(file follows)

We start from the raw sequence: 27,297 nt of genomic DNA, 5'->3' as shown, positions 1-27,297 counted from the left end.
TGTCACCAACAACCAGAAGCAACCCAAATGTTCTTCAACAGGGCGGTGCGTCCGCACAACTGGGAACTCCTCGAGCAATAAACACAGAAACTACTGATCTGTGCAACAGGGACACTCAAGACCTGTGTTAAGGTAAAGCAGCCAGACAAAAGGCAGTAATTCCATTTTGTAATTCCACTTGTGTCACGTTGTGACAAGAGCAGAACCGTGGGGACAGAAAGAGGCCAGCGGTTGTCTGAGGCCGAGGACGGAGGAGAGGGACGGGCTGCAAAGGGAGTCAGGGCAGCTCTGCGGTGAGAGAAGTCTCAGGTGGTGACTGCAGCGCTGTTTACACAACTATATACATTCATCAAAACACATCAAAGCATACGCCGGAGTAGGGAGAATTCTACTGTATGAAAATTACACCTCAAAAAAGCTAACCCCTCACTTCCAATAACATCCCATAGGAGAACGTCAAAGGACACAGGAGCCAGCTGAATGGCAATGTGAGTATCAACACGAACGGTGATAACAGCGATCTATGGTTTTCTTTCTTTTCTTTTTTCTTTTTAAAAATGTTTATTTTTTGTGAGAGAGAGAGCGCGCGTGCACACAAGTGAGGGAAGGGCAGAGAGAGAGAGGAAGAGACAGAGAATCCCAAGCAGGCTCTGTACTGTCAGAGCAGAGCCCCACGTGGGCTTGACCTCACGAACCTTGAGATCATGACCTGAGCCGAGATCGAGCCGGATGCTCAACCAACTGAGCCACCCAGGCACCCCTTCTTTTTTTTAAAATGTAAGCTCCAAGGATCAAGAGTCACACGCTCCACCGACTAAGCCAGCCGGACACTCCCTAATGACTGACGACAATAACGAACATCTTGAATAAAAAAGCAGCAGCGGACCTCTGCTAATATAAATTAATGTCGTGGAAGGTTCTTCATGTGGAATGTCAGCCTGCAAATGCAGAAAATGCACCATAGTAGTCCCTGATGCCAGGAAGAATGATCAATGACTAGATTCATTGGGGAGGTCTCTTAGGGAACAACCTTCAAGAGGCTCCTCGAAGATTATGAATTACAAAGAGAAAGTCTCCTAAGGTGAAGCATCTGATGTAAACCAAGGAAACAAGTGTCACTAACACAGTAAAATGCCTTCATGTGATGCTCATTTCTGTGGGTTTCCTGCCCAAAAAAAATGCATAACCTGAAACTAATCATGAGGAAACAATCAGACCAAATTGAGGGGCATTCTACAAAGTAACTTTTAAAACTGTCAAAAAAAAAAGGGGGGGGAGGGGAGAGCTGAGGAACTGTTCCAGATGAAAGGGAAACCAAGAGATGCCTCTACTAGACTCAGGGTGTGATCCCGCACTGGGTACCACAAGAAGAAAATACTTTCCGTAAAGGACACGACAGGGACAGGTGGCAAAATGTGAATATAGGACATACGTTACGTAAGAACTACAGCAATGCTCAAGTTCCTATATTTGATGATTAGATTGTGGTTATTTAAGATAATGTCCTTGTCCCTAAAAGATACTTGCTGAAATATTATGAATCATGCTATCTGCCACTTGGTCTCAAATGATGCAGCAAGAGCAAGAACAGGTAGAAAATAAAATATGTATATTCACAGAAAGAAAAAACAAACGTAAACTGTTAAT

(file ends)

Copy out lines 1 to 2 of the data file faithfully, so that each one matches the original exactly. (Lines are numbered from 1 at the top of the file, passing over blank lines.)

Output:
We start from the raw sequence: 27,297 nt of genomic DNA, 5'->3' as shown, positions 1-27,297 counted from the left end.
TGTCACCAACAACCAGAAGCAACCCAAATGTTCTTCAACAGGGCGGTGCGTCCGCACAACTGGGAACTCCTCGAGCAATAAACACAGAAACTACTGATCTGTGCAACAGGGACACTCAAGACCTGTGTTAAGGTAAAGCAGCCAGACAAAAGGCAGTAATTCCATTTTGTAATTCCACTTGTGTCACGTTGTGACAAGAGCAGAACCGTGGGGACAGAAAGAGGCCAGCGGTTGTCTGAGGCCGAGGACGGAGGAGAGGGACGGGCTGCAAAGGGAGTCAGGGCAGCTCTGCGGTGAGAGAAGTCTCAGGTGGTGACTGCAGCGCTGTTTACACAACTATATACATTCATCAAAACACATCAAAGCATACGCCGGAGTAGGGAGAATTCTACTGTATGAAAATTACACCTCAAAAAAGCTAACCCCTCACTTCCAATAACATCCCATAGGAGAACGTCAAAGGACACAGGAGCCAGCTGAATGGCAATGTGAGTATCAACACGAACGGTGATAACAGCGATCTATGGTTTTCTTTCTTTTCTTTTTTCTTTTTAAAAATGTTTATTTTTTGTGAGAGAGAGAGCGCGCGTGCACACAAGTGAGGGAAGGGCAGAGAGAGAGAGGAAGAGACAGAGAATCCCAAGCAGGCTCTGTACTGTCAGAGCAGAGCCCCACGTGGGCTTGACCTCACGAACCTTGAGATCATGACCTGAGCCGAGATCGAGCCGGATGCTCAACCAACTGAGCCACCCAGGCACCCCTTCTTTTTTTTAAAATGTAAGCTCCAAGGATCAAGAGTCACACGCTCCACCGACTAAGCCAGCCGGACACTCCCTAATGACTGACGACAATAACGAACATCTTGAATAAAAAAGCAGCAGCGGACCTCTGCTAATATAAATTAATGTCGTGGAAGGTTCTTCATGTGGAATGTCAGCCTGCAAATGCAGAAAATGCACCATAGTAGTCCCTGATGCCAGGAAGAATGATCAATGACTAGATTCATTGGGGAGGTCTCTTAGGGAACAACCTTCAAGAGGCTCCTCGAAGATTATGAATTACAAAGAGAAAGTCTCCTAAGGTGAAGCATCTGATGTAAACCAAGGAAACAAGTGTCACTAACACAGTAAAATGCCTTCATGTGATGCTCATTTCTGTGGGTTTCCTGCCCAAAAAAAATGCATAACCTGAAACTAATCATGAGGAAACAATCAGACCAAATTGAGGGGCATTCTACAAAGTAACTTTTAAAACTGTCAAAAAAAAAAGGGGGGGGAGGGGAGAGCTGAGGAACTGTTCCAGATGAAAGGGAAACCAAGAGATGCCTCTACTAGACTCAGGGTGTGATCCCGCACTGGGTACCACAAGAAGAAAATACTTTCCGTAAAGGACACGACAGGGACAGGTGGCAAAATGTGAATATAGGACATACGTTACGTAAGAACTACAGCAATGCTCAAGTTCCTATATTTGATGATTAGATTGTGGTTATTTAAGATAATGTCCTTGTCCCTAAAAGATACTTGCTGAAATATTATGAATCATGCTATCTGCCACTTGGTCTCAAATGATGCAGCAAGAGCAAGAACAGGTAGAAAATAAAATATGTATATTCACAGAAAGAAAAAACAAACGTAAACTGTTAAT